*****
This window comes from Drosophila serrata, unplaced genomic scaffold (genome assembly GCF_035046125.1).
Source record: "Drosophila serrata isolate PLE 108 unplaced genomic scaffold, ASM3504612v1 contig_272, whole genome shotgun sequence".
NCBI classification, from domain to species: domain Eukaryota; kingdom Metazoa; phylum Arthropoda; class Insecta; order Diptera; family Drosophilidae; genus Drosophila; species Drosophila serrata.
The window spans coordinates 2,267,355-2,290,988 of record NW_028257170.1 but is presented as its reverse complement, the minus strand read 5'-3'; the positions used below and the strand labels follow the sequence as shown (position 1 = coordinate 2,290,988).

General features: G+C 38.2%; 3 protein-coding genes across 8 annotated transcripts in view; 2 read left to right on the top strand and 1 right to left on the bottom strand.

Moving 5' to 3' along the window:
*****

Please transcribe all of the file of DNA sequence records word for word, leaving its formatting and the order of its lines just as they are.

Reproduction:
This window comes from Drosophila serrata, unplaced genomic scaffold (genome assembly GCF_035046125.1).
Source record: "Drosophila serrata isolate PLE 108 unplaced genomic scaffold, ASM3504612v1 contig_272, whole genome shotgun sequence".
NCBI classification, from domain to species: domain Eukaryota; kingdom Metazoa; phylum Arthropoda; class Insecta; order Diptera; family Drosophilidae; genus Drosophila; species Drosophila serrata.
The window spans coordinates 2,267,355-2,290,988 of record NW_028257170.1 but is presented as its reverse complement, the minus strand read 5'-3'; the positions used below and the strand labels follow the sequence as shown (position 1 = coordinate 2,290,988).

General features: G+C 38.2%; 3 protein-coding genes across 8 annotated transcripts in view; 2 read left to right on the top strand and 1 right to left on the bottom strand.

Moving 5' to 3' along the window: